Best Excel Budget Templates
Points of Interest
Build a budgeting habit now so you’re financially ready when opportunities present themselves.
If you’re new to budgeting, Microsoft Excel is a great place to start: It offers over 50 budget spreadsheet templates that can be fully customized to your situation. These Excel budget templates are an excellent way to bring your balance sheet to life by visualizing changes in spending habits and forecasting expenses.
Templates are helpful tools, particularly if you’re new to either budgeting or Excel. Templates are preprogrammed Excel sheets built for whatever you’re tracking. No Excel formulas or design experience needed! Choose the template that works for you, then enter your data – the template will do everything else!
Excel templates can range from personal monthly budgets to specific scenarios like tracking wedding expenses or saving up for a vacation.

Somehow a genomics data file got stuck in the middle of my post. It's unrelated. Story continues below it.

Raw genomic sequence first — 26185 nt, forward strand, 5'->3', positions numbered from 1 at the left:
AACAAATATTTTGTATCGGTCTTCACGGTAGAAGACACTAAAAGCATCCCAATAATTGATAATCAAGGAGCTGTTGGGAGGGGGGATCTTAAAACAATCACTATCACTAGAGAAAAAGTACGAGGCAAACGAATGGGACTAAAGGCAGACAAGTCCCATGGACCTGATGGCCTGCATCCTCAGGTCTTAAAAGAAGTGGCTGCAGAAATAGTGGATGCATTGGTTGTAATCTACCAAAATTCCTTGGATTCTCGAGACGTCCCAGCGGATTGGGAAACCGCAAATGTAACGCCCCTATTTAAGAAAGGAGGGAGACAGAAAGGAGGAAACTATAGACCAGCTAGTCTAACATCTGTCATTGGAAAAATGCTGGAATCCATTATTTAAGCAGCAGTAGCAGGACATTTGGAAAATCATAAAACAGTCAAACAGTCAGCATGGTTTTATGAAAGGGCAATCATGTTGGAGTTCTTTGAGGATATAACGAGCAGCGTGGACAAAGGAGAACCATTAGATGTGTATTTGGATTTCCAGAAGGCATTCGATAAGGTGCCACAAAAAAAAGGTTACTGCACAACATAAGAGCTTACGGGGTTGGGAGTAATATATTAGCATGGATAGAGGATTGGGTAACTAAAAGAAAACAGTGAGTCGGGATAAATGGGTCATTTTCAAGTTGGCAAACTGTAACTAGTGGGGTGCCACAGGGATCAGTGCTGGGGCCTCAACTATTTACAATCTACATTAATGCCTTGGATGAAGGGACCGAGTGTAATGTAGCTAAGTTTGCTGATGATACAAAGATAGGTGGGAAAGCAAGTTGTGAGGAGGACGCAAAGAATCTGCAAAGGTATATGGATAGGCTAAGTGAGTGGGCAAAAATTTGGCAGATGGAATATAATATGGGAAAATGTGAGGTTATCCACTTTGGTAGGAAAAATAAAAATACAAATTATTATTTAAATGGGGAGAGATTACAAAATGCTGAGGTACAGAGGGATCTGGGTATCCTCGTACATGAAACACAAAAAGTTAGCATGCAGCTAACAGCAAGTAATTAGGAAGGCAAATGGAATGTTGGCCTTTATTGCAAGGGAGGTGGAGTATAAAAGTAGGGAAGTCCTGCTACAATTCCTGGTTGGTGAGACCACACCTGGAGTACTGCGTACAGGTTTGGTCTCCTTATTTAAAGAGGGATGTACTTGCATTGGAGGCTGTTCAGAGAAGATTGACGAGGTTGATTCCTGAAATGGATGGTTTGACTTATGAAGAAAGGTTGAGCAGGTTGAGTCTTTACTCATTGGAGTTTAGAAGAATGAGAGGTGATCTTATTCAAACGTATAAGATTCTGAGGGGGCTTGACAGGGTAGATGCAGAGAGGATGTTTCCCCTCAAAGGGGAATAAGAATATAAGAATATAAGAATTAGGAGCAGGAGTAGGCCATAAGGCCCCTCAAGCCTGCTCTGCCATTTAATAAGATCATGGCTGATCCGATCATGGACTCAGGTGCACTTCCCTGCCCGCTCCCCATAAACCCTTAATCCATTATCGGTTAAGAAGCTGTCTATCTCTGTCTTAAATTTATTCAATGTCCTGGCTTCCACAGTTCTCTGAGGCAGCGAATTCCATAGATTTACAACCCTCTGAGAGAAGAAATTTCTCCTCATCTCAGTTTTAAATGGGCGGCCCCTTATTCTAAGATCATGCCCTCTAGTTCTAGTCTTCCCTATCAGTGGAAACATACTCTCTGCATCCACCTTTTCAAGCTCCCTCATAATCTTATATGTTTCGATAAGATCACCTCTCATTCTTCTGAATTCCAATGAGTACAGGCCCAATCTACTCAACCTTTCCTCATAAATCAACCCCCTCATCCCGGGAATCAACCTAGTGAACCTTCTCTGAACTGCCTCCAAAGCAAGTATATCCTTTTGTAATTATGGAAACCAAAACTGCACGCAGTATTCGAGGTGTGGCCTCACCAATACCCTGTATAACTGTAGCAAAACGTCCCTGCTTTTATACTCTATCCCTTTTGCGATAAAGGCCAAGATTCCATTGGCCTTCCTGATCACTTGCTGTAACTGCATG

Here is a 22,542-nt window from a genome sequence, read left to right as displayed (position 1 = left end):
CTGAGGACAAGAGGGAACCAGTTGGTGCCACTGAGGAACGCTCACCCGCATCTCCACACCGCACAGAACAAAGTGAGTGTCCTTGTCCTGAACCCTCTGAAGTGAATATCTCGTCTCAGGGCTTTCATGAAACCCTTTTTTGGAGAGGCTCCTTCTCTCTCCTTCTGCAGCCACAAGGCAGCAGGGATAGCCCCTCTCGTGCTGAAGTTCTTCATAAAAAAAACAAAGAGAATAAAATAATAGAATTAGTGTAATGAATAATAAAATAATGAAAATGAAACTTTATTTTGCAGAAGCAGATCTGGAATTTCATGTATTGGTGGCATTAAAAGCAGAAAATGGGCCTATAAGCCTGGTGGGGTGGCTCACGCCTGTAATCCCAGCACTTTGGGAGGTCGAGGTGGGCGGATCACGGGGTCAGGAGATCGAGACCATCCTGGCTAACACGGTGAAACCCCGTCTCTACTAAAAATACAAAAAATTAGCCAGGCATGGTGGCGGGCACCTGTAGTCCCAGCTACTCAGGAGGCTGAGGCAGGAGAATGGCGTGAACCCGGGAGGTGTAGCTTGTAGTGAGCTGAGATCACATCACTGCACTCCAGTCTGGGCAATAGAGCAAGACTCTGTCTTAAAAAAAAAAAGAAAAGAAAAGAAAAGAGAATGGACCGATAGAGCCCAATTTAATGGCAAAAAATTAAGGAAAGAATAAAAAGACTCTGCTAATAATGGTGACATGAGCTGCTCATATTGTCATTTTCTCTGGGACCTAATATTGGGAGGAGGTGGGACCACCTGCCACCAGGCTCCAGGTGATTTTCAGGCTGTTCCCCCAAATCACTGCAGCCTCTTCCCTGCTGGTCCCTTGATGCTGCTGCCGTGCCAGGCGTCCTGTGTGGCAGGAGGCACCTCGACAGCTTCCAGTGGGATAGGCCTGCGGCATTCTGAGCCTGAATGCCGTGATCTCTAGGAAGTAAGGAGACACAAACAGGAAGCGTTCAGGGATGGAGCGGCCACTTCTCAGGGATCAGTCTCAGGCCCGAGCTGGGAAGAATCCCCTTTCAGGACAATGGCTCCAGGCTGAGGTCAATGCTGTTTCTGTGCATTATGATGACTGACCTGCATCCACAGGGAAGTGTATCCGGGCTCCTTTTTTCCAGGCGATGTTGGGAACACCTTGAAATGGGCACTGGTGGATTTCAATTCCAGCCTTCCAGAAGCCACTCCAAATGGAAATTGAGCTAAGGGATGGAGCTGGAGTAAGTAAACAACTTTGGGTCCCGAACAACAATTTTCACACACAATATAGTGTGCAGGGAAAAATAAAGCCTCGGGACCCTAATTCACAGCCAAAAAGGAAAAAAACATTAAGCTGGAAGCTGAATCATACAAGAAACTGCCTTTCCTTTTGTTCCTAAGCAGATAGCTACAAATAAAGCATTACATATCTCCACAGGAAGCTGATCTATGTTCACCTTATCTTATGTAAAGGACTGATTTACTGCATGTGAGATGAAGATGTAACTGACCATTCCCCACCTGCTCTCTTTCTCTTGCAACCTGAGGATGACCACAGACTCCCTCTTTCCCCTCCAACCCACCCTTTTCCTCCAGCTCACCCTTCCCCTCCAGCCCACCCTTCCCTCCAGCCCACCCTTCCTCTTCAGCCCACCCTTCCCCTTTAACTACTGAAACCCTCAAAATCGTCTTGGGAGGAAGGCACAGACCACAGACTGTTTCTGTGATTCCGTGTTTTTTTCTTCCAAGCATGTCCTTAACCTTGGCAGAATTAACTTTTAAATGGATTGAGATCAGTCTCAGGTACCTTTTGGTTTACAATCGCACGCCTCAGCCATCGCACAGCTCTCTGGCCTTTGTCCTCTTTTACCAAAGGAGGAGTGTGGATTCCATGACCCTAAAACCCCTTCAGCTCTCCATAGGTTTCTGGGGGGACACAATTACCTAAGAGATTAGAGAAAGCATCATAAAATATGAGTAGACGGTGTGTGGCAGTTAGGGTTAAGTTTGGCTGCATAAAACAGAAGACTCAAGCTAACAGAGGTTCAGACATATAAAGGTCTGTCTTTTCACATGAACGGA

Why you should care about budgeting
You work hard for your money! If you turn budgeting into a habit, you’re making sure your money works hard for you. Budgeting puts you in control of your financial goals.
Have you ever had a trip pop up where you ended up using a credit card because you didn’t have enough cash on hand? Budgeting can make sure you have enough money on hand for the day-to-day expenses you expect as well as the surprise expenses that life has a way of throwing our way.
Budgeting can help you stay out of debt, work your way out of debt, save for your child’s college tuition, save money for unexpected expenses like car or home repairs (that A/C unit has a way of blowing out on the hottest day of the summer!), or save money for a vacation.
You don’t know what the future holds, but once-in-a-lifetime opportunities can come your way. It’s not enough to find them though – you need to be able to afford pulling the trigger! Building a budgeting habit now means you’ll be ready in the future when opportunities present themselves.
How to get started
If you’re brand new to budgeting, don’t try to over-engineer it. You need to get a sense of your spending habits over the past few months to establish a baseline. Then, take a look at where your money is going. Are you saving a lot each month, but spending just as much on your credit card? Are you dining out more than you thought (those Chipotle burritos add up!)? Are you paying nuisance fees?